And when this happens, when we allow freedom to ring, when we let it ring from every village and every hamlet, from every state and every city, we will be able to speed up that day when all of God’s children, black men and white men, Jews and Gentiles, Protestants and Catholics, will be able to join hands and sing in the words of the old Negro spiritual, “Free at last! free at last! thank God Almighty, we are free at last!”
–Martin Luther King Jr.
This is one of the most inspiring speeches ever given. Even reading it makes you want to take a stand to be a better man and to fight for those people who are oppressed. We have come a long way since then, but we haven’t arrived. I was born 11 years after this speech and still I grew up with surrounded by words of hate and ignorance. I grew up in a world where racism had gone underground, but it was still there. Years after this speech racism still lived strong only then it was spoken in hushed tones while you looked around to see if anyone heard.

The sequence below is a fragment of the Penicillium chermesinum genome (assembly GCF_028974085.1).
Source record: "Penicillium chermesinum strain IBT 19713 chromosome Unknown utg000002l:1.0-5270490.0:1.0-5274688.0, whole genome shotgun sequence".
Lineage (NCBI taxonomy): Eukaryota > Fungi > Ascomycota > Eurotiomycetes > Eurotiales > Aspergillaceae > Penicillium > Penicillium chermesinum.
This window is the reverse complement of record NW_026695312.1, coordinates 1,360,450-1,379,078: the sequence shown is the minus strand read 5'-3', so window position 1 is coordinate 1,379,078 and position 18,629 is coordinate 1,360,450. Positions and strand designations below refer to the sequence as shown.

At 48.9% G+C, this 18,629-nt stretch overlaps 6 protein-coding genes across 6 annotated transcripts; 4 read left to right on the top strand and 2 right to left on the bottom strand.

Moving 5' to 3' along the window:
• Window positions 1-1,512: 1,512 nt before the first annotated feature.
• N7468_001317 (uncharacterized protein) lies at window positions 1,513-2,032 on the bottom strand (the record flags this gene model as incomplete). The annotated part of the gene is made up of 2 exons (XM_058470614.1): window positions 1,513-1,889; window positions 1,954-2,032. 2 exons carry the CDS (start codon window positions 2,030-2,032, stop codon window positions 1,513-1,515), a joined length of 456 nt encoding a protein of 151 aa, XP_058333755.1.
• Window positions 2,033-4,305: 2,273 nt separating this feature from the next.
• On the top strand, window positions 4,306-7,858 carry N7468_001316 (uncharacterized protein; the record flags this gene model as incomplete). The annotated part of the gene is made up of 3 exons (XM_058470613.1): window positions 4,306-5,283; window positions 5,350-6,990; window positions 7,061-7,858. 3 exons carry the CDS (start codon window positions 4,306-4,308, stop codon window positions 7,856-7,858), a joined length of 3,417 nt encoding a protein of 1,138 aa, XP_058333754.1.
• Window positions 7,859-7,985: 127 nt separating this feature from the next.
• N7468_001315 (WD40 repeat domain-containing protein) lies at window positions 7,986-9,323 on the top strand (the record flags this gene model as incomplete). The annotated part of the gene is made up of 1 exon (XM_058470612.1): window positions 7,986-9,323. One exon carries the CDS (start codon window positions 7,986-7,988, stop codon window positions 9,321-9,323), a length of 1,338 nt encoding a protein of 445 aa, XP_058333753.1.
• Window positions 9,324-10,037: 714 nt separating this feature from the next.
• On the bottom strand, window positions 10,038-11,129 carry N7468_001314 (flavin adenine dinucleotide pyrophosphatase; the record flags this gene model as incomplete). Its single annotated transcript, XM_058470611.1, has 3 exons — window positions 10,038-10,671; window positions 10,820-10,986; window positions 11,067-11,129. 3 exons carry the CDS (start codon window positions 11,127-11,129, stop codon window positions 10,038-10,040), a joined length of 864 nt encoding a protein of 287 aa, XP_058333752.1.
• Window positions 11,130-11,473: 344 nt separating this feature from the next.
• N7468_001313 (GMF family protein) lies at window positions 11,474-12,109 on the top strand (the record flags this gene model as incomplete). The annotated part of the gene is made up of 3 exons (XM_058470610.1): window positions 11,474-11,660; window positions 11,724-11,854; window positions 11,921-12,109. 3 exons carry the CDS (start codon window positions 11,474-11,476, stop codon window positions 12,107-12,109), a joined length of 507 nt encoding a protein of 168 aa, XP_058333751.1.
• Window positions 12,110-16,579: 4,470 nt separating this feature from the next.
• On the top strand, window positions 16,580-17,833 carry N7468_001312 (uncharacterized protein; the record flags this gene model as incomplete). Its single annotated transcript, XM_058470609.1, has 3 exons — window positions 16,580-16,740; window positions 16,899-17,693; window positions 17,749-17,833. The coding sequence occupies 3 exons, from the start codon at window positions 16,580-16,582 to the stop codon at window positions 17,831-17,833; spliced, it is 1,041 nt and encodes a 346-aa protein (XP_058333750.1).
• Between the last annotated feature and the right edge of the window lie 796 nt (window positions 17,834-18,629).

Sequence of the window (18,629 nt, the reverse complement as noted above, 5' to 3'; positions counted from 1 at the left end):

But now, here we are, still not having arrived as a country or as a people, but on the eve of President Obama’s inauguration and I have to say that I at least have hope for our future. Racism and bigotry aren’t leaving the scene any time soon, but in working with teenagers I see a hope that I wouldn’t have imagined even in my younger years. Sure we aren’t perfect. Sure we all are afraid of someone who isn’t like us sometimes, but I think that right now I can say that I have a hope that the world that my son grows up in will be much closer to the dream that Dr. King had all those years ago.